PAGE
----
fbpx
English Product Management Tech

The Agile Manifesto for beginners

The reason why I write a post about the agile manifesto for beginners, even though I am not a beginner anymore, is that this is the post I wish I had been told of back when I first heard of Agile.

What is the agile manifesto and why was it written

In 2001 a group of 17 software developers got together to discuss approaches to their work. The group was formed, according to the official manifesto site, of “representatives from Extreme Programming, SCRUM, DSDM, Adaptive Software Development, Crystal, Feature-Driven Development, Pragmatic Programming, and others sympathetic to the need for an alternative to documentation driven, heavyweight software development processes”.

18 Years of Agile Manifesto for Software Development #1: History by Jim  Highsmith - Agile Lounge

In 2001 Mac OS X and Windows XP were the trending OS. iTunes and the iPod were born. Microsoft killed Clippy and launched the first XBOX. MSN had 5 million users. Google launched Google Earth, and BitTorrent was created, as did Wikipedia and Mailchimp. Nokia released the 8520, and the 3310 became a retired classic.

Nokia 8210.jpg

The world of technology was changing rapidly, and the old ways of making software, designed for the days in which software was bought out of boxes, needed a review. The result of the meeting was the Agile Manifesto, a set of 4 Statements, and 12 Principles that have been widely used in software project management ever since.

What is the original text of the Agile Manifesto?

We are uncovering better ways of developing
software by doing it and helping others do it.
Through this work we have come to value:

Individuals and interactions over processes and tools
Working software over comprehensive documentation
Customer collaboration over contract negotiation
Responding to change over following a plan

That is, while there is value in the items on
the right, we value the items on the left more.

What do the four Statements of the Agile Manifesto mean?

1. Individuals and interactions over processes and tools

Teams and culture have more impact in the results than the specific technologies, tools or methodologies they use. A great team can do more with simple tools and tight budgets than a mediocre teams using flashy methodologies and tools. Focus the conversations on the humans.

2. Working software over comprehensive documentation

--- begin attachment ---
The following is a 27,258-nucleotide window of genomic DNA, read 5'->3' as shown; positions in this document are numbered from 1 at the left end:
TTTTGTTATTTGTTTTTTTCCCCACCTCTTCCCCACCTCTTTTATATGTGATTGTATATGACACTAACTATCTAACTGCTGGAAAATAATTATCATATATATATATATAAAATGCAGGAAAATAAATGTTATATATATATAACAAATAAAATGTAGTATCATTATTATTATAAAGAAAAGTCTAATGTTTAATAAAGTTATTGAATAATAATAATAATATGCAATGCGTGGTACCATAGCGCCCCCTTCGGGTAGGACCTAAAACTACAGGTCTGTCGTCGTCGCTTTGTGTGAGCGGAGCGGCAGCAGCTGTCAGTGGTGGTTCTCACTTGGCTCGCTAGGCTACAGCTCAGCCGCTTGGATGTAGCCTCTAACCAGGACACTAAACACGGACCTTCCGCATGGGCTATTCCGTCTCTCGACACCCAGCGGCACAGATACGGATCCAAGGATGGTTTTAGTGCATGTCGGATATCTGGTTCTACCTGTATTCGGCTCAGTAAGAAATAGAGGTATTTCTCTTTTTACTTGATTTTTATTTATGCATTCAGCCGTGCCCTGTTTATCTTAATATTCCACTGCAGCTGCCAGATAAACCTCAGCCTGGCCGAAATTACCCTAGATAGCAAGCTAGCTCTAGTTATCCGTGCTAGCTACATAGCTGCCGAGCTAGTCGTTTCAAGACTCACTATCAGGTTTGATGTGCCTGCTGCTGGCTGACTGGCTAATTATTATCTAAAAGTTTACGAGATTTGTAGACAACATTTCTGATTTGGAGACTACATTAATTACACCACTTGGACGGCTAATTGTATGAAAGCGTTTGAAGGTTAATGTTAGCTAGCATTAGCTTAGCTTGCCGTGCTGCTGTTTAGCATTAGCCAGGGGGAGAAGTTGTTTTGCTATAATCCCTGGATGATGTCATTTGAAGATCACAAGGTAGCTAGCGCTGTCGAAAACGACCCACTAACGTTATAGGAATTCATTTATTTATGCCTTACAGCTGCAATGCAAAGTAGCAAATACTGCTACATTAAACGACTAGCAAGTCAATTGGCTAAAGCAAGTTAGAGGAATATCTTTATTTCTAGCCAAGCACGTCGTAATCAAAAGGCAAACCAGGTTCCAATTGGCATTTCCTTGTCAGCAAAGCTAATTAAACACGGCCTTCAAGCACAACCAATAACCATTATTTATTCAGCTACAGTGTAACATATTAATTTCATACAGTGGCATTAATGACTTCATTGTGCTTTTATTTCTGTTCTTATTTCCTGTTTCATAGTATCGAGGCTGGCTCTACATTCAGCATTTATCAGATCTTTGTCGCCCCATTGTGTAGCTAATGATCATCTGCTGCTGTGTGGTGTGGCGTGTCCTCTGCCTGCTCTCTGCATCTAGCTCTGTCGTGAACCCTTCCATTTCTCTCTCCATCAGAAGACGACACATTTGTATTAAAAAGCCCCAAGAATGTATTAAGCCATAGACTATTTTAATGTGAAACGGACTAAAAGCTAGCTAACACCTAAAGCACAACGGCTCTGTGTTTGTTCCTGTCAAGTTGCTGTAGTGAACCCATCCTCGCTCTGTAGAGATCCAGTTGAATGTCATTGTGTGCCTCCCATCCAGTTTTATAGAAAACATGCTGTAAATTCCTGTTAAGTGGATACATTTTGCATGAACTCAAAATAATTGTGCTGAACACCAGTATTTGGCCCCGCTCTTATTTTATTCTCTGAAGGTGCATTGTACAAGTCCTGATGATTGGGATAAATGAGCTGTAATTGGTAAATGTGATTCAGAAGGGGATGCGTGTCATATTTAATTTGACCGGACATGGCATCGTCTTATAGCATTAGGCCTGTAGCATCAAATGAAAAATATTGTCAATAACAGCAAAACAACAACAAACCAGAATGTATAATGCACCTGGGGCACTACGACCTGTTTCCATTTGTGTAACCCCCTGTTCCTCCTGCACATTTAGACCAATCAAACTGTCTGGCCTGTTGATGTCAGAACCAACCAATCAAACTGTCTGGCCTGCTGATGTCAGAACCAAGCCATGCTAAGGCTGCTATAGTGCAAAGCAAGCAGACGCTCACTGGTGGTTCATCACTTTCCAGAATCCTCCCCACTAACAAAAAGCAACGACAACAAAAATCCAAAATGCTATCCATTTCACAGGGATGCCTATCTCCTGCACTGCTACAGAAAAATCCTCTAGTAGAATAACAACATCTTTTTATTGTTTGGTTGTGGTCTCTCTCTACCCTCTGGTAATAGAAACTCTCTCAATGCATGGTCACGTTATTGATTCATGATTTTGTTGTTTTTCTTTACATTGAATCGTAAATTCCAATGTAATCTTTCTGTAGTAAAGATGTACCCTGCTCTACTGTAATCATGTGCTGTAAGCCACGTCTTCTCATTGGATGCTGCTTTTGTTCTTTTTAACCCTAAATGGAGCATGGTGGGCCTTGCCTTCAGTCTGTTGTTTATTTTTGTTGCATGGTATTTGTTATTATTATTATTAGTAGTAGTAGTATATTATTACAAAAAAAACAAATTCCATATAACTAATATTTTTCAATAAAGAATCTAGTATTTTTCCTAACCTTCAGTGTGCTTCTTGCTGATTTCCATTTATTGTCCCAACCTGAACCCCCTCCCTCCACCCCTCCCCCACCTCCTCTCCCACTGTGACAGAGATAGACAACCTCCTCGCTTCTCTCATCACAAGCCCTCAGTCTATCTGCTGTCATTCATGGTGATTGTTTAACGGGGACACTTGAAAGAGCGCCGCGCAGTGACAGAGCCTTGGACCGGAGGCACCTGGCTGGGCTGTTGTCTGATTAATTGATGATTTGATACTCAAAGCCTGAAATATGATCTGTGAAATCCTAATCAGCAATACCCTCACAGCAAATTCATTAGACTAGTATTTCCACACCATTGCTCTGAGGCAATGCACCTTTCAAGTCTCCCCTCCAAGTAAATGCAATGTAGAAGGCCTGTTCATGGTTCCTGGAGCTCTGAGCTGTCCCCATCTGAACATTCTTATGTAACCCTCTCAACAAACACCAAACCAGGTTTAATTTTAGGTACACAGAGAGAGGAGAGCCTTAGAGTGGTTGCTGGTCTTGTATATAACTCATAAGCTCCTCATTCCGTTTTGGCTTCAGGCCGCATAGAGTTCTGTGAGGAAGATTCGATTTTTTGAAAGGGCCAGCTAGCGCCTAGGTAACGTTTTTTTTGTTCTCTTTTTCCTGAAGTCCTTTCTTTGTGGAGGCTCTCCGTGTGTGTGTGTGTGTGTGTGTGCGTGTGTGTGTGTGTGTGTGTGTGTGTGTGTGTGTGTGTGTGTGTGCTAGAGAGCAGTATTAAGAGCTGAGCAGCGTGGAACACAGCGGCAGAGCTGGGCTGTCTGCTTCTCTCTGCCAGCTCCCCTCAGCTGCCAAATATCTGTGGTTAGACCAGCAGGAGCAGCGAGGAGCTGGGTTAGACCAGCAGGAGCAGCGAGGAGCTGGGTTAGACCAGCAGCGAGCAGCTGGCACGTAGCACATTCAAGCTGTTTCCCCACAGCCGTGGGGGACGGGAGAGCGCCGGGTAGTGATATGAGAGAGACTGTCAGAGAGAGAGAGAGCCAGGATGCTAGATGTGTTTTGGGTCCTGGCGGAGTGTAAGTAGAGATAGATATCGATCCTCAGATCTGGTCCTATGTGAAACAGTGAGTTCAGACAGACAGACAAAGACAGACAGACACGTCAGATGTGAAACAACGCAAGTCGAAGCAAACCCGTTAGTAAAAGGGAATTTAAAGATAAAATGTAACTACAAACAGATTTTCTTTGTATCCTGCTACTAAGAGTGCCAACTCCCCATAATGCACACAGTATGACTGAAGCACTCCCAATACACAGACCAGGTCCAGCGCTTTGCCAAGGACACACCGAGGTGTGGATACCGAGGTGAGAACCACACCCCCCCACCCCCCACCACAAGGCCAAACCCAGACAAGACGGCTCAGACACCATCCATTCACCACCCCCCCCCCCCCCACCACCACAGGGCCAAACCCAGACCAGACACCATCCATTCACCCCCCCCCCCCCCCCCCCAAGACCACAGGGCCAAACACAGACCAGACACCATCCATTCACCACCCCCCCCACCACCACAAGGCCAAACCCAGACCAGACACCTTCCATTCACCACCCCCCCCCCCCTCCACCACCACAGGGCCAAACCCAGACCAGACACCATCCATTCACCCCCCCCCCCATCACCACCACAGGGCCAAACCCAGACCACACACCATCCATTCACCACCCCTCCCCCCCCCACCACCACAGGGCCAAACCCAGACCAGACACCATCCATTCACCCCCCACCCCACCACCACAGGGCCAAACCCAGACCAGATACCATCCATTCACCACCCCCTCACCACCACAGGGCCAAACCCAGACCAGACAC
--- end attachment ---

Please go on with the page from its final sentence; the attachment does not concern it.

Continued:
If your users need to read the manual, you have room for improvement. An app that works is worth more than a detailed specification, so focus on producing software that can be put in the hands of users to resolve real problems.

3. Customer collaboration over contract negotiation

The final result of software projects is often very different when compared with the initial idea of the final deliverable. Focus on building a real relationship with all the customers and stakeholders of the project and not in writing every single detail in a contract you can use to argue. Agile contracts often have a flexible scope and budget, that changes with the scope. Trust is again vital.

4. Responding to change over following a plan

In this context, organizations and teams need to be able to breath change, to accept that with every review and every interaction with a real user, the product backlog is likely to change.

The 12 Agile Principles

1. Our highest priority is to satisfy the customer through early and continuous delivery of valuable software.

This means you must deliver features early on, even if they don’t look great, and continue doing it often and in a predictable way. Break down your functionality in small pieces and follow MVP principles not just on the prototype phase, but as you build additional features into your product. What is the single smallest change you can make to validate a feature before you refine it? Keep this question in the back of your head at any point of the project.

2. Welcome changing requirements, even late in development. Agile processes harness change for the customer’s competitive advantage.

Changing requirements are a sign of learning and adapting to changing information and needs. Please don’t every say “this was not part of the requirements”, that is precisely the point if we listen to the agile principles! We need to design the product so that we can easily incorporate these continuos changes. Think of Lego bricks and how they come in different shapes and colors and let you change your mind as you build your creation. I recommend you look into design systems too!

3. Deliver working software frequently, from a couple of weeks to a couple of months, with a preference to the shorter timescale.